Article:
Fairy circles are round patches of barren land often surrounded by grass. Various hypotheses have been suggested about what causes them, from gods and spirits to termites, unusual climate conditions, or self-organizing properties of plants. Previously, fairy circles have been spotted in Southern Africa's Namib Desert and the Western Australia outback.
"Aboriginal people illustrated these patterns at least since the 1980s and said they knew of them for generations, probably millennia earlier," says Fiona Walsh, and ethno-ecologist at the University of Western Australia.
And now, researchers using artificial intelligence to analyze satellite imagery have found hundreds of newly-identified fairy circles across 15 countries and three continents—Africa, Australia, and Asia.
The study authors also compiled environmental data where circles were spotted, collecting evidence that might hint at what causes them to form. The researchers determined that fairy circle-like patterns were most likely to occur in very dry, sandy soils that were high-alkaline and low in nitrogen. The scientists also found the fairy circle-like patterns helped stabilize ecosystems, increasing an area's resistance to disturbances such as floods or extreme drought[…]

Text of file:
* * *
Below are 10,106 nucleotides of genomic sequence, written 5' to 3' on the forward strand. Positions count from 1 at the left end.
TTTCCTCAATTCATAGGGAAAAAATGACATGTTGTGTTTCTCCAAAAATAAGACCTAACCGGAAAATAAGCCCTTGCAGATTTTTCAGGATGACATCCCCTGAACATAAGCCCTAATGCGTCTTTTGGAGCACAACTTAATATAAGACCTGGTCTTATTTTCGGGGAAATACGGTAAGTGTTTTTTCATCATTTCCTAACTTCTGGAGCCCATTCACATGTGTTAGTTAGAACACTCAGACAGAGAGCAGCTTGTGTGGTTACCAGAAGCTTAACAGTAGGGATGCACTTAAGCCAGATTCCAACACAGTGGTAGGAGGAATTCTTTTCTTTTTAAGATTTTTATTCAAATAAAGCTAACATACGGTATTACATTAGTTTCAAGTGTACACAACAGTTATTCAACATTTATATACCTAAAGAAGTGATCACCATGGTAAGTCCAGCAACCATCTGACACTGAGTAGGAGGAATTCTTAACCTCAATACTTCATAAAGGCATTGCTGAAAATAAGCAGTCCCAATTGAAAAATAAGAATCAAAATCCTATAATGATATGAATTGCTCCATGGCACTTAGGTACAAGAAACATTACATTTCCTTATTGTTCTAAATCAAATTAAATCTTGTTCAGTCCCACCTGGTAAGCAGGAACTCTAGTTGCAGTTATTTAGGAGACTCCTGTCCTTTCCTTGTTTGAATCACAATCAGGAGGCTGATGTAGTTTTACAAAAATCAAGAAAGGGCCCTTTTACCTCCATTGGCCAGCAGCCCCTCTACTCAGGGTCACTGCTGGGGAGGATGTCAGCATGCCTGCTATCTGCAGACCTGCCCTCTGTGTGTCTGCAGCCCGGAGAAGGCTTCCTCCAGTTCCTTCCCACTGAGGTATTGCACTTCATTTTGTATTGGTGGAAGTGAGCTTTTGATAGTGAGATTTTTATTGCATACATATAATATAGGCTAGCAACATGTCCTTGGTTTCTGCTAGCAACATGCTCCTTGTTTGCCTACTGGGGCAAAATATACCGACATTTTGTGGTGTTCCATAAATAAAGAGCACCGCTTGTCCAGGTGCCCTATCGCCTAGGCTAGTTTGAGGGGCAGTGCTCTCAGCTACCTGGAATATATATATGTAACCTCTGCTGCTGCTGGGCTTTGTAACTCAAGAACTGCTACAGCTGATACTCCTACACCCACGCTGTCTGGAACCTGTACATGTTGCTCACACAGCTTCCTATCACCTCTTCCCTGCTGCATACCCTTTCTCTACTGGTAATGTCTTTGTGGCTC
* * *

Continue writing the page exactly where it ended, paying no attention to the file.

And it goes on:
Many questions about fairy circles have yet to be answered, and the authors of the new study are optimistic that their global atlas will open a new chapter in the study of these peculiar barren spots.
"We hope that the information we publish in the paper can provide scientists around the world with new areas of study that will solve new puzzles in the formation of fairy-circle patterns," [University of Alicante data scientist Emilio] Guirado said.
(Thanks, Chanté McCormick!)